Columbus strengthens smoking ban

Smoking In Club

The City of Columbus council authorized a smoking ban on December 4 stricter than the state’s – prohibiting smoking in bars and private clubs.

There was lots of support for the smoking ban.

But for one Columbus sports bar proprietor against the proposal, the vote signifies it will be necessary make some modifications.

At Scores Sports Bar & Grill in Columbus, patrons can eat, drink and take in a game of pool; they can as well light up cigarettes inside. The place is one of 12 in the city that was exception from a statewide smoking ban.

Council members voted 4-2 in support of prohibiting smoking in all Columbus institutions. That signifies the five private clubs and seven bars in the city will in the near future become tobacco free.

Mark Wilcox is the owner of one of the bars affected. He disagrees with the smoking ban. It’s removing their freedom of choice to decide what they want to do, according to him.

“There are bars in Columbus that are non-smoking, so people do have that choice. If they want to get out of a bar and not be around smoking people, there are bars here that accommodate that,” said Mark Bowlby of Columbus.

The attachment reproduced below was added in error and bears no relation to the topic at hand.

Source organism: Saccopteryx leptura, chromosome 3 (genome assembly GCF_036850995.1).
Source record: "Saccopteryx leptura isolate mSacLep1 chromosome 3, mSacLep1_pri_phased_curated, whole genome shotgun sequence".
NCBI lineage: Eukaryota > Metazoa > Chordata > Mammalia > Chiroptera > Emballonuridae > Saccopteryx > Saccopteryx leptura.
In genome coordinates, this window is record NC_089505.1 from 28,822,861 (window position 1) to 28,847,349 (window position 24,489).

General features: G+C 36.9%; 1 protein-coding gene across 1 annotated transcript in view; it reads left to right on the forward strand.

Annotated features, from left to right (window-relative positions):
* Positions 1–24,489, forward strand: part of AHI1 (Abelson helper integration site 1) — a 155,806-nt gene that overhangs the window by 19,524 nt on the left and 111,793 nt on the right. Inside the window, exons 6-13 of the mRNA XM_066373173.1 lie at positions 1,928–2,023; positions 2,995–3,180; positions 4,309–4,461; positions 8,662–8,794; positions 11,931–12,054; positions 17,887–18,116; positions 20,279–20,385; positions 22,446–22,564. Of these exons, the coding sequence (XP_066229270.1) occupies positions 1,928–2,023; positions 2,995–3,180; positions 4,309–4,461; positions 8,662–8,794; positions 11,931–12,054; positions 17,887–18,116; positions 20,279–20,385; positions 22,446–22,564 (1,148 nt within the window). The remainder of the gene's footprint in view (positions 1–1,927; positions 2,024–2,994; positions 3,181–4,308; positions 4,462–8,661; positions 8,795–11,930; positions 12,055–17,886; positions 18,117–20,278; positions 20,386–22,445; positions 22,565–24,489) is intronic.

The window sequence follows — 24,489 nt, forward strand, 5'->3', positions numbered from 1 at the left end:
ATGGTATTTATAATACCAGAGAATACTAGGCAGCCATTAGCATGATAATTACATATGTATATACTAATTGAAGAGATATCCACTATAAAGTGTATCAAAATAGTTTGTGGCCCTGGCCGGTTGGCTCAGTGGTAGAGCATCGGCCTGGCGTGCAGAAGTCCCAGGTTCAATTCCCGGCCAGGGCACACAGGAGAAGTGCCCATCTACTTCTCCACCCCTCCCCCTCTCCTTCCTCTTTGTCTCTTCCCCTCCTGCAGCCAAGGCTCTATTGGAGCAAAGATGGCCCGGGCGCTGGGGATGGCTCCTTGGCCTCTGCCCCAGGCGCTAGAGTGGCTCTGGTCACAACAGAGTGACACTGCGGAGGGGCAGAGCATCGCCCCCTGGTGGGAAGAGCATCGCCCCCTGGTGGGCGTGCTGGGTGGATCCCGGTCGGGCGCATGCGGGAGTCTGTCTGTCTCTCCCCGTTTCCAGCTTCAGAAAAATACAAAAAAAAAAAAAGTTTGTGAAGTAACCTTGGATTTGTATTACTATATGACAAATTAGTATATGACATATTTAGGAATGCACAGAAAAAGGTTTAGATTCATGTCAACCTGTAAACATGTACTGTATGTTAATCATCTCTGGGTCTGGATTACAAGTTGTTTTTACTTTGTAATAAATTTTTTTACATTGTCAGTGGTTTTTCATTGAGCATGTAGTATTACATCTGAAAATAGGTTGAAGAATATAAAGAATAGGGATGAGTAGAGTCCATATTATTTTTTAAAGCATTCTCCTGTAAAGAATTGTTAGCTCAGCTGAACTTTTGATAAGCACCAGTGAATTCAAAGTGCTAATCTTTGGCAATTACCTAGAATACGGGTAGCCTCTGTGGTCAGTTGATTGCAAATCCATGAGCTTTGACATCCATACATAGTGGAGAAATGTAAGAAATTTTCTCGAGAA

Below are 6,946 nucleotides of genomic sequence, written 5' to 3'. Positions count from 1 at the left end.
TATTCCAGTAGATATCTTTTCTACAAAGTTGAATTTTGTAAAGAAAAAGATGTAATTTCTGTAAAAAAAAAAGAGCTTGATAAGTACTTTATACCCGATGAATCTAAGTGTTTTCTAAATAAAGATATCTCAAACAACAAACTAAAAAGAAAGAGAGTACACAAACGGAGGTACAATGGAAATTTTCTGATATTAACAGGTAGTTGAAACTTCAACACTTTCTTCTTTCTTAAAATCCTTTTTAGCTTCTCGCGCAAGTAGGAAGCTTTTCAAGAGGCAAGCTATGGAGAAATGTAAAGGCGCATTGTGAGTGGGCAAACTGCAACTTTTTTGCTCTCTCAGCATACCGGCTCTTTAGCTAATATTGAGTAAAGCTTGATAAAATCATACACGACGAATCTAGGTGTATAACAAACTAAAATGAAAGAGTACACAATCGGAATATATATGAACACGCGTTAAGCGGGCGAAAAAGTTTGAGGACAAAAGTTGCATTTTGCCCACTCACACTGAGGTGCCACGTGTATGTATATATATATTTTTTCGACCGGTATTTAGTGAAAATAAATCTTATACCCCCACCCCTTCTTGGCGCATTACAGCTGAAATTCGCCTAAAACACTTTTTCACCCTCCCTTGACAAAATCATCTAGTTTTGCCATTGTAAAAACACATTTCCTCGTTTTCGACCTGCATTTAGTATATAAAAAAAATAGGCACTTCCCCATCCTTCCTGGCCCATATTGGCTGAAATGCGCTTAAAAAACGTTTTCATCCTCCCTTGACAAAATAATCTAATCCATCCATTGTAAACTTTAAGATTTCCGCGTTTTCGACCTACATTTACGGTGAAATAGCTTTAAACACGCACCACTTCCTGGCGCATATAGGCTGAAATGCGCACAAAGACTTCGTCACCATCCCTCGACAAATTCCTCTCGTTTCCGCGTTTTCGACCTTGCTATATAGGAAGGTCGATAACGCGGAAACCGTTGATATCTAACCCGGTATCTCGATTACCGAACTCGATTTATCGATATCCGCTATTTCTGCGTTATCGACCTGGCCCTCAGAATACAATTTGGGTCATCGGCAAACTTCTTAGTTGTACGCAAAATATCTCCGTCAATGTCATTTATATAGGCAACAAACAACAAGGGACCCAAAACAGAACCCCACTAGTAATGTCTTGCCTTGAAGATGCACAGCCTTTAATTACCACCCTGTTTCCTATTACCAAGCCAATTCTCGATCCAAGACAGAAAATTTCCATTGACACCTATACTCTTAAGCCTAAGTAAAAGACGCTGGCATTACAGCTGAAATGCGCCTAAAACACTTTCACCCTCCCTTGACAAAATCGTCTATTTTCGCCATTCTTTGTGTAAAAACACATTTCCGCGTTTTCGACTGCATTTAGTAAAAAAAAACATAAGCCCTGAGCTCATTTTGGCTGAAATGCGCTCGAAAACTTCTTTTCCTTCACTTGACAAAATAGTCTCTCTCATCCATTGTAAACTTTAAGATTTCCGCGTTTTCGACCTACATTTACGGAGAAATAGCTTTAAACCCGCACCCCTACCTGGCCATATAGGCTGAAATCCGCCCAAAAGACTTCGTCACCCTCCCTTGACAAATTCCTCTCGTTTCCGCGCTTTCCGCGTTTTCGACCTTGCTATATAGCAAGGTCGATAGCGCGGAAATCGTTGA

Bowlby is a smoker and works at Scores Sports Bar & Grill.

“You’re not going to be able to enjoy your bar experience as a smoker like you get to now,” he said, “People are not going to either not come to the bar anymore or they are going to come and drink maybe one beer and then leave.”

Wilcox left the council meeting not shocked by the vote, but expecting the result would be different. He’s now planning on how to move forward.

“I think the smoking ban is going to have a big influence on us; we’re going to have to find a good action strategy from here on what to do and what to do to survive,” he said.

The ordinance becomes operational instantly, but the 12 institutions exempt under the state smoking ban now have until June 1, 2013 to conform to the Columbus ban.

Tobacco Prevention and Cessation of Bartholomew County will be supporting those institutions transition to become tobacco free.

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